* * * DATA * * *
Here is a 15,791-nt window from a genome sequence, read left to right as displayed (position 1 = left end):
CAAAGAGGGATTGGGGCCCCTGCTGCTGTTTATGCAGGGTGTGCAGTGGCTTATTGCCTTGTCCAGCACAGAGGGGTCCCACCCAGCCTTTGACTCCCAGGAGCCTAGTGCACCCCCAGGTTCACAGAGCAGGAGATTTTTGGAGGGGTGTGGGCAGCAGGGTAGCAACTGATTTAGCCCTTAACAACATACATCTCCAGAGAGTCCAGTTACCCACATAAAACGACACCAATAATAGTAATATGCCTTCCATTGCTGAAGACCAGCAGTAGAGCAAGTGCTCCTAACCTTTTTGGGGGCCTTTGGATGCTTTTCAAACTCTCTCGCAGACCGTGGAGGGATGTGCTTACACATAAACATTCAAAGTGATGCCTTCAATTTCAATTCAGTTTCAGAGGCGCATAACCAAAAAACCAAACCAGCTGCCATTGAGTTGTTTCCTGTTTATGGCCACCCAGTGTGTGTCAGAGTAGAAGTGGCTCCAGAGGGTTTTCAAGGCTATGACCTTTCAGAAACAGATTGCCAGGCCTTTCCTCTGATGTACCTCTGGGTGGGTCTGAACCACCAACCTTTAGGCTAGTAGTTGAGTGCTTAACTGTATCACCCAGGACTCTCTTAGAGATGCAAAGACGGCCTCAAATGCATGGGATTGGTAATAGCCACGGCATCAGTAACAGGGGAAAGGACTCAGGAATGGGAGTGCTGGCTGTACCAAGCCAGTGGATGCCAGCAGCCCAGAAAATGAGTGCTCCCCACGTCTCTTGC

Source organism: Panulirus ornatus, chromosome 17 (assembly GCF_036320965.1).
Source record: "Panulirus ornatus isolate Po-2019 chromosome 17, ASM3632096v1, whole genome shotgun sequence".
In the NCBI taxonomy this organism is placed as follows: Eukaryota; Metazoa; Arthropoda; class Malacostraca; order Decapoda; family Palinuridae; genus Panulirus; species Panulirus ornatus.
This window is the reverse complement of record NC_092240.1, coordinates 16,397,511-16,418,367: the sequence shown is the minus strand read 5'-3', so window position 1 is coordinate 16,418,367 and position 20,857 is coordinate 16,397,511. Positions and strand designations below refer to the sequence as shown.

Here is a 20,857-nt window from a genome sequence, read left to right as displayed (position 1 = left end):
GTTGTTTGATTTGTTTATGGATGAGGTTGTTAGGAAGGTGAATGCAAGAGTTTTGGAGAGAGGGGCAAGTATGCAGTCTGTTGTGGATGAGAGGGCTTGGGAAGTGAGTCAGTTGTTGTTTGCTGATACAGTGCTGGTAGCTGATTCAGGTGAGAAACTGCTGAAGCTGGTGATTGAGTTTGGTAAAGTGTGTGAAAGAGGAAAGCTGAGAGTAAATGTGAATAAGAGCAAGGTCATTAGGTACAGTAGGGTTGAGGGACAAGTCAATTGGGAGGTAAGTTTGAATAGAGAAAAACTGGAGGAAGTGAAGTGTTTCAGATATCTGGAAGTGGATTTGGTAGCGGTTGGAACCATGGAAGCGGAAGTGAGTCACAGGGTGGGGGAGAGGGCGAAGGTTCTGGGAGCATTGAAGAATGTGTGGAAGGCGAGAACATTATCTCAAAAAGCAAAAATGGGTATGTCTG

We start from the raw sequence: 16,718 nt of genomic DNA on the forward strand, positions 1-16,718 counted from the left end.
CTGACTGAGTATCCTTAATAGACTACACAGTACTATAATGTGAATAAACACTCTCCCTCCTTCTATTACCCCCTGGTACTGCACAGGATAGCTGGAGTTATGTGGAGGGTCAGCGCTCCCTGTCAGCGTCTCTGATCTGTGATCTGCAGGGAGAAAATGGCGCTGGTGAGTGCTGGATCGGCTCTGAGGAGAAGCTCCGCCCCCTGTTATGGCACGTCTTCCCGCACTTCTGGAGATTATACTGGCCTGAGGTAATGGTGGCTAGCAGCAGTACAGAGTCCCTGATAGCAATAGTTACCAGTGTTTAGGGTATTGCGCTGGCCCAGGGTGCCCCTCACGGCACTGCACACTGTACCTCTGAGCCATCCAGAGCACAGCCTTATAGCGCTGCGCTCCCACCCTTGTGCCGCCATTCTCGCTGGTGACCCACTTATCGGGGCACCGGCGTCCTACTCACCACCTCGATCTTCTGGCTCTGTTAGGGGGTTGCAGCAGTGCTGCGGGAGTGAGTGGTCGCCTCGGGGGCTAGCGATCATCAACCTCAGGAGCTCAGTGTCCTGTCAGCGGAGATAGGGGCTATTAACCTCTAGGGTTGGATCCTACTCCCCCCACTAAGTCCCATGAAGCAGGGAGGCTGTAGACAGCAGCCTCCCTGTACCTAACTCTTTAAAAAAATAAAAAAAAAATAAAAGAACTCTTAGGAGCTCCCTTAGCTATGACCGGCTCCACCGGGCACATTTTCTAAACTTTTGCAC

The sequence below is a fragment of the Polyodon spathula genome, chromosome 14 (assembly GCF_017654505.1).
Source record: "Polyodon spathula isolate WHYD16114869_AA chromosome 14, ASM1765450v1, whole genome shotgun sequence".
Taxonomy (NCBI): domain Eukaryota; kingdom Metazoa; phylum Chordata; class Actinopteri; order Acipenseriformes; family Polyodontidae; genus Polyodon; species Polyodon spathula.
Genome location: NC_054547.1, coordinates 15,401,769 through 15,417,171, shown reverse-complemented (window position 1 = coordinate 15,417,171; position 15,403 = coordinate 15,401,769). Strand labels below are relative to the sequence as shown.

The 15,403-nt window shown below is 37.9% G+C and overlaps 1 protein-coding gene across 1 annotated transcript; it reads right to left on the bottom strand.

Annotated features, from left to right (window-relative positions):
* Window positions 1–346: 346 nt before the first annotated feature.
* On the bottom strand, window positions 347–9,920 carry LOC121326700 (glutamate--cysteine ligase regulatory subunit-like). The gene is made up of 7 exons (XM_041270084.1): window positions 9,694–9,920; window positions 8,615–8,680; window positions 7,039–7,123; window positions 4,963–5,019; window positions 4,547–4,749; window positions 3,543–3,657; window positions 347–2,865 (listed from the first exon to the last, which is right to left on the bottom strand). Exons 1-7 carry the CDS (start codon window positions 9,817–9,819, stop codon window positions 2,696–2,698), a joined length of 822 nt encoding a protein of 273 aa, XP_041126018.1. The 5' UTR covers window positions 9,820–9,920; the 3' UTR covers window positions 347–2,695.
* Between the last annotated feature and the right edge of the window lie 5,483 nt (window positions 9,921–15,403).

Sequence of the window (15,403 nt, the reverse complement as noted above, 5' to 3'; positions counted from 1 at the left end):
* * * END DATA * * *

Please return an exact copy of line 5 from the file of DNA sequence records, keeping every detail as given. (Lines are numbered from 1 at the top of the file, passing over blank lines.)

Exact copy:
In the NCBI taxonomy this organism is placed as follows: Eukaryota; Metazoa; Arthropoda; class Malacostraca; order Decapoda; family Palinuridae; genus Panulirus; species Panulirus ornatus.